Have you noticed? How you will subconsciously stick to well-lit roads if you are walking home alone? How you will pull your bag across your chest in a crowded bus? How you will not look a man in the eye because you dont want to send him ‘signals’? Because in this world where the victim takes the blame, the onus of rape is on the woman.
Can we change it?
Tears of Shame
You are young and beautiful and attractive… They said. Men will lust after you… Its all your fault. And she cried tears of shame. Sometimes she jumped down a well.. Sometimes she kicked a chair. Then one day… They raped an old, wrinkled grandmother instead.
Look at how ambitious you are, when home should be your place… They said. Men will lust after you… Its all your fault. And she cried tears of shame. Sometimes she cleaned and cooked all day Sometimes she resigned the job she loved… Then one day… They raped a stay-at-home mom instead.
Look at the way you walk and laugh and dress… They said. Men will lust after you… Its all your fault. And she cried tears of shame. Sometimes she stifled the laughter… Sometimes she covered her legs. Then one day… They raped a baby instead.
Centuries of women have gone before us, and centuries more might go by before the dreams that they passed on to to us can become reality. But every woman who has had the courage to stand up in face of oppression, had the strength to withstand the pain, who fearlessly walked over coals… She lives on, because we carry her within us… like the song of a dream.
Let’s make sure, it is heard. We owe it to every woman, who will come after us.
Song of a dream
Her laugh echoed / long After the song / of Her dream Had frozen on her lips / and The words had / dissipated With the cold winds / Blowing Over crumbling walls / of Stifling dogmas / and Craggy chasms / of pain That stood powerless / now Against her laugh / resounding In / A thousand voices Uncontrolled Like / Frothy bubbles Spilling over
Aai and Fauzia, her Libyan friend from office had been talking in hushed tones in the women’s drawing room for over an hour, their conversation dotted with muffled sobs. When the tearful sounds subsided, muted words would fill the room. I wondered why Fauzia was crying. Just a couple of months back, she had seemed happy, effervescently announcing that she was to be married. Was she not getting married anymore? But of course it was not my place to intrude or ask.
I did steal a glance at the strikingly beautiful girl, while she adjusted the white farrashia before leaving. The thick chador fell like a tent around her, hiding her shape and identity. She kissed Aai thrice on the cheeks, and clutching the white cloth close under her chin, made sure that it completely covered her lovely face… all of it, except the kohl-rimmed left eye, with which she peered out at the world.
That was the last time I saw Fauzia.
Many years later, when Aai thought I was sufficiently grown up, she told me of the custom of the white sheet. The virginity test… the proof that groom’s relatives needed… the red stained white sheet on which the marriage is consummated. Fauzia had been returned to her father because the white sheet was not bloodied.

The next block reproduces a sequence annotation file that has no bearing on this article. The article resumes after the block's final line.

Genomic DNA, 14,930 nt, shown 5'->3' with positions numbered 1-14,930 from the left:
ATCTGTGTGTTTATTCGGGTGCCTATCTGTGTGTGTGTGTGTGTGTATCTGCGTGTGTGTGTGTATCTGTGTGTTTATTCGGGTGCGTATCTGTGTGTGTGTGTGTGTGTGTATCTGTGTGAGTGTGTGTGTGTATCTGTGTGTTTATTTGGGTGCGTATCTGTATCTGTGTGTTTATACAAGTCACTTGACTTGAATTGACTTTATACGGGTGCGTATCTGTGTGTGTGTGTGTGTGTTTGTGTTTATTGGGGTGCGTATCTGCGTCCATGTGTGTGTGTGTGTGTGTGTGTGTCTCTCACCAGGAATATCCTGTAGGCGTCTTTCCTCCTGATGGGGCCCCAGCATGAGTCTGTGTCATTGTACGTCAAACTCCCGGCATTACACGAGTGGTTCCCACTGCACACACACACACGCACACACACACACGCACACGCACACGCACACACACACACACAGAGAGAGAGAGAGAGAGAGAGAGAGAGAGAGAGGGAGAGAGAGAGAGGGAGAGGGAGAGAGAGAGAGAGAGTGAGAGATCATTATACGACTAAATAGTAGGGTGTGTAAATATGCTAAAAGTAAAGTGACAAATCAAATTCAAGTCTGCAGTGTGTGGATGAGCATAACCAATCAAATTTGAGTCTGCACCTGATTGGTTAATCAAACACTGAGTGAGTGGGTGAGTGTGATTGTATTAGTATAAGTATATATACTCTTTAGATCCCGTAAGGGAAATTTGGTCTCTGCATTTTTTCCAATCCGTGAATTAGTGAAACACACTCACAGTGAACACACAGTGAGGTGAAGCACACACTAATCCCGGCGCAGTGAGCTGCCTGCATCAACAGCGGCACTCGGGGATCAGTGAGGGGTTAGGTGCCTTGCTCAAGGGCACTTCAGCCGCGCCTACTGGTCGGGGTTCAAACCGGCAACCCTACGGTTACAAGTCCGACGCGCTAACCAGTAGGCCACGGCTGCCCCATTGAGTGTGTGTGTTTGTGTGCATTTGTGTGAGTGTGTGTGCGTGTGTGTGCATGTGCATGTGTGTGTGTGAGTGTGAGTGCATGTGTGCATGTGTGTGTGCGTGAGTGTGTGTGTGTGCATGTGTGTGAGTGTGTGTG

All these years, I thought of Fauzia as a proof of the subjugation of women in Libya. Until last week, when a news held my attention. A girl was sent back to her parental home and her marriage annulled by the caste elders in Kolhapur because she too had failed her virginity test. And it made me wonder…
Red, Stained with Good Fortune
I smear / the red In / the parting of my hair Wearing / proudly My streak / of good luck And fortune That is /mine Will be / mine Until The day / that I pray Will / never arrive When / they will wipe The red / out of my hair And Cover me / in A white sheet.
The numbers are climbing. People are dying. Old and young, alike. Everyone knows someone who is gasping for their next breath. Because the virus knows no difference of age, wealth, status. It just knows to invade a body. And when you get fever and chills, a cough, maybe pneumonia, unable to breathe… you can still make it… Maybe you will recover at home. Maybe you will need medical care. Perhaps, oxygen support. But such great are the numbers that hospitals are overrun. Crematoriums too.
And in the grip of a devastating second Covid wave, there are those, who are profiteering, making money off the dying. Extracting a pound of flesh. Scooping up the coins scattered around the dead. The irony is, what guarantee is there that they will survive to enjoy their ill-begotten money? Who guarantees that a number won’t become a name?
The nights are / the worst When / the silence of the curfew Is pierced / by the banshee wail Of white coffins / their Blue lights / announcing The presence of the / dying Encased inside / as they Race / on deserted roads But / no hospitals are Taking them in / no beds Mostly / but no oxygen Either / and definitely no Hope / as People die waiting / To suck in the next breath / in Serpentine queues.
The powerful and the wealthy are fleeing the Covid catastrophe that has seized the country… away from the scenes of gut-wrenching pathos. And while they, who could have helped fly away, it is the commonest of the commons who are reaching out, running around, and helping the gasping to draw in the next breath.
Shakespeare’s Sonnet 94 is considered one of the most challenging and ambiguous of all the Sonnets. But when read with a view to what’s happening around us today, you will understand what he wrote.